When you think of most fascinating landscapes, mountains top the list of things that comes to one’s mind. The very thought of looking at the snow-capped peaks of the majestic Himalayas or other mountain ranges, evokes the fascinating feeling gripping the minds. Many have trained for long years to scale these mountain peaks. Their unique topography, climate and isolation led to the mountain ranges becoming home for a wide variety of life forms and biodiversity. In many ancient cultures, it is believed that mountains were something spiritual – serving as the home of the Gods, or a place to get closer to God.
Mountains are landforms which rise for over 600 meters than the surrounding land area. Mountains stand as one of the most remarkable geological landforms in the world and often characterise the region in which they are located. There are three ways in which mountains are formed, volcanic, fold and block mountains. All of these are the result of plate tectonics, where compressional forces, forces surface rock upward, creating a landform higher than the surrounding features. Some of the majestic mountains belonging to these varieties are Mount Fuji in Japan (volcanic mountain), Himalayan mountain chain (fold mountains), Vindhya and Satpura horsts in India (block mountains).
Mountains cover about 27% of the earth, 30% of all key biodiversity areas are in the mountains, source of valuable medicinal plants and home to 15% of the world´s population. Most of the perennial rivers have their origin to mountains. Today mountains are under threat due to overexploitation, commercial mining, and the climate change over looming their survival. What effects mountains affects the entire human population.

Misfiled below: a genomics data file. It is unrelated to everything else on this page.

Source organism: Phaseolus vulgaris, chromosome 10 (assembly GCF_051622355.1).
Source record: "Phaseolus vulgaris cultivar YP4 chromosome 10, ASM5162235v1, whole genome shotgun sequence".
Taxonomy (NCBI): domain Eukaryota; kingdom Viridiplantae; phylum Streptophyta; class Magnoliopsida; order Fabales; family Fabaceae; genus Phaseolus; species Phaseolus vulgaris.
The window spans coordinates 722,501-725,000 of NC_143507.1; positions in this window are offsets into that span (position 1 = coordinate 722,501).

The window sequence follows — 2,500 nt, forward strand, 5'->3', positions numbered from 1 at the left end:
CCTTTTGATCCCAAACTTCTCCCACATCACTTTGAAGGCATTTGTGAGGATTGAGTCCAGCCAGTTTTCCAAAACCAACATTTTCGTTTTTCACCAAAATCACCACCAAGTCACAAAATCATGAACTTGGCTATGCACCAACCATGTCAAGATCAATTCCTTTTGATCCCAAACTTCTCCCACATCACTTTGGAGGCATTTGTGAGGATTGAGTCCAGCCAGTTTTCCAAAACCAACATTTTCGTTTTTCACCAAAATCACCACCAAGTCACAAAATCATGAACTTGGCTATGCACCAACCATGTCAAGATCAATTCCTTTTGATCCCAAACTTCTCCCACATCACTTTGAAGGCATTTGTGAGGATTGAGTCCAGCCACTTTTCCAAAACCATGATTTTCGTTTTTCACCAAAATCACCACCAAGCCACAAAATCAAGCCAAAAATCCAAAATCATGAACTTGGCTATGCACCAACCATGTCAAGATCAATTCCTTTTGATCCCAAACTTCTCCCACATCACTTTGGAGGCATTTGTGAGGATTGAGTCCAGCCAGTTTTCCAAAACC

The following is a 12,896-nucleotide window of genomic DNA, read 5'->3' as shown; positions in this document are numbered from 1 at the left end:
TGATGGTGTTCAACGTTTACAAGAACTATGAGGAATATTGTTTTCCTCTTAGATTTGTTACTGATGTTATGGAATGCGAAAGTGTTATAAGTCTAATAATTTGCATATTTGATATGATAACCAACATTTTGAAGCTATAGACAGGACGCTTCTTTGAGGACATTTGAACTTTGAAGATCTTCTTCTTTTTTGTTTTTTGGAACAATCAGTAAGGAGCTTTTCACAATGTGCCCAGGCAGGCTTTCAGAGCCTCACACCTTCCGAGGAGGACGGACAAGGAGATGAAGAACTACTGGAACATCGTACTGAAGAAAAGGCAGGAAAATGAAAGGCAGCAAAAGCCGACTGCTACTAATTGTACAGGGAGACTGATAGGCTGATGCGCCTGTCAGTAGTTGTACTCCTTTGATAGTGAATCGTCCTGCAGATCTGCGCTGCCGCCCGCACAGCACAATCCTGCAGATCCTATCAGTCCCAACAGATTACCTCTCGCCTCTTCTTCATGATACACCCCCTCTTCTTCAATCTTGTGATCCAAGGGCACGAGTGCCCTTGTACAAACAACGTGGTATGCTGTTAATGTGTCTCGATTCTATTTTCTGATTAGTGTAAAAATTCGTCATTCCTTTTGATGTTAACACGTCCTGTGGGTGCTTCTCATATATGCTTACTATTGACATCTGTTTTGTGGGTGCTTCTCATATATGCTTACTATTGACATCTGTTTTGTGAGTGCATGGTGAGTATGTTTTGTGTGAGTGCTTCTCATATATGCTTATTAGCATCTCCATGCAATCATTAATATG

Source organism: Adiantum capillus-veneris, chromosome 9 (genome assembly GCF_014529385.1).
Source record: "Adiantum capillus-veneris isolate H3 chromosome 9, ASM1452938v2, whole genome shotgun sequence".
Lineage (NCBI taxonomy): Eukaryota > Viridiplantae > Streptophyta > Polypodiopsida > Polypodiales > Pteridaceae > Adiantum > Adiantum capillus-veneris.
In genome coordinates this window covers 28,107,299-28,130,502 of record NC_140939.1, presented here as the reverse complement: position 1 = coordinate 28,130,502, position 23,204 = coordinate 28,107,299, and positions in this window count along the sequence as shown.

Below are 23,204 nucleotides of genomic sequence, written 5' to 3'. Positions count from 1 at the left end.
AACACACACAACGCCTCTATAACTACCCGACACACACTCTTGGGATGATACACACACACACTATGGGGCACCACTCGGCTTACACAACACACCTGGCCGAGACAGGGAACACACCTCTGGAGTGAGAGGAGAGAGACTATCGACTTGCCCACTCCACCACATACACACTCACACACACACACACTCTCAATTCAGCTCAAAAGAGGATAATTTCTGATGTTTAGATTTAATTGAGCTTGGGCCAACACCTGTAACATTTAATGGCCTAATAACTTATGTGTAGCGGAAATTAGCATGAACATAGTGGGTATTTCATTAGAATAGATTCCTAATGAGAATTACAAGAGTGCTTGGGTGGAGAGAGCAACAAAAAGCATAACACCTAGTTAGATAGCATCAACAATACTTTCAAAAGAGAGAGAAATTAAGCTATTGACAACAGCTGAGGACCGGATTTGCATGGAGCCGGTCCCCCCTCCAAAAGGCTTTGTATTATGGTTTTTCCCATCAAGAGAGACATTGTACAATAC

To bring awareness and importance of preserving mountains led the UN to declare the observance of the International Year of Mountains on December 11 and is celebrated since 2003. The realisation and the need for preservation of mountains dates to 1992, reflected in adopting the document “Managing Fragile Ecosystems: Sustainable Mountain Development” as part of the action plan Agenda 21 of the Conference on Environment and Development. Biodiversity in all ecosystems is in focus, as the United Nations has declared 2021 to 2030 the UN Decade on Ecosystem Restoration
The sustainable management of mountain biodiversity has been increasingly recognised as a global priority. Sustainable Development Goal 15, target four, is dedicated to the conservation of mountains’ biodiversity in consideration of its global relevance.
It is time all nature and mountain lovers engage in discussing and acting on how to best conserve the fragile mountain environment – its flora and fauna. More importantly, many human tribes depend on them for their survival.